So the Muslims now have the consciousness that in reality Islam has remained in the end as the more vigorous religion and that they have something to say to the world, indeed, are the essential religious force of the future. Now there is a new pride. Thus a new zest, a new intensity about wanting to live Islam has awakened. This is its great power: They say: ‘We have a moral message that has existed without interruption since the prophets, and we will tell the World how to live it, whereas the Christians certainly can’t.”

The future pope concluded: “We must naturally come to terms with this inner power of Islam, which fascinates even academic circles.”

Cardinal Joseph Ratzinger in SALT OF THE EARTH: The Church at the end of the millennium (interview by Peter Seewald). pp. 243/244.

http://www.ignatius.com/Products/SOE-P/salt-of-the-earth.aspxT

Rest in Pieces

In 08 Musings by Jack Reagan on 2011/04/12 at 8:39 PM

George Santayana, the Spanish philosopher, said that those who do not learn from the lessons of history will be condemned to repeat it. This means that, if we fail to determine why people and events went wrong, they will go wrong again under similar circumstances. It appears that people do not seem to learn the lessons of history because they repeat the same mistakes over and over.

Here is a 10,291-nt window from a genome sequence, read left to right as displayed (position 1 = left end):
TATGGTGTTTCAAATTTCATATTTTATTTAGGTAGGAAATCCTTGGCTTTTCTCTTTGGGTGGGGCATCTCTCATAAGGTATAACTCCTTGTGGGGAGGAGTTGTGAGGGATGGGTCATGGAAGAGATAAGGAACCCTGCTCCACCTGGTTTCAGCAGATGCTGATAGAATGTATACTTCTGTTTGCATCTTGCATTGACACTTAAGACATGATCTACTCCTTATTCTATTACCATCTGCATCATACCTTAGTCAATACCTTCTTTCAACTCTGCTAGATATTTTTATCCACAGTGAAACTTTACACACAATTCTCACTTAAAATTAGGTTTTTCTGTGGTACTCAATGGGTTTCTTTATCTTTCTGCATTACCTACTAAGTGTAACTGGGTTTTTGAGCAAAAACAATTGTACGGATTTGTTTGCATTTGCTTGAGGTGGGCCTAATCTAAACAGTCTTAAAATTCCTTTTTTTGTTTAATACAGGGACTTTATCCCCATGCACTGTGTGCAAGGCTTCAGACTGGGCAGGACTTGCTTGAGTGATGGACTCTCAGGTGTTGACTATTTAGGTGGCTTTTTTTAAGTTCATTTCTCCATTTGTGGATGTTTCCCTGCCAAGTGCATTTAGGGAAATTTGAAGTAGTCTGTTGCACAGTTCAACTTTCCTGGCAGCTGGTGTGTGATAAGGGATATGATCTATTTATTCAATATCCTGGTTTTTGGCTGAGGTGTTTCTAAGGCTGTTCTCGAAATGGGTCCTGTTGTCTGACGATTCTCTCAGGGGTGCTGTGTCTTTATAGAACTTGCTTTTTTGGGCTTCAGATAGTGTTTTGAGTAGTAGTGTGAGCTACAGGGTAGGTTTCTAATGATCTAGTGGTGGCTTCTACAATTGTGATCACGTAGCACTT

Historians tell us that world has seen about twenty-one civilizations, Greece, Rome, Egypt, Byzantium, Persia, Babylon  etc. The contemporary civilization is called “Western Civilization”. (It used to be called “Christian Civilization” and before the Enlightenment the term Europe was not used.  It was Christendom.)  All these civilizations are gone (except our own).

Sometimes the names remain, such as Greece or Rome; the former now a minor player in the world; the latter reduced to a city.  For others, the site remains, but the name passes into disuse such as the empires that preceded Iraq. All of these past civilizations had one thing in common; they all committed suicide and all in much the same way.  Not one of them, once decline had begun, ever reversed it and saved it self.

Let’s look at one of these fallen empires and see what the lessons of history tell us.  Rome was once the dominant empire and controlled the territory around the Mediterranean Sea and elsewhere.  The British historian, Arnold Toynbee, cites five reasons for the fall of Rome that can be applied to other fallen societies as well.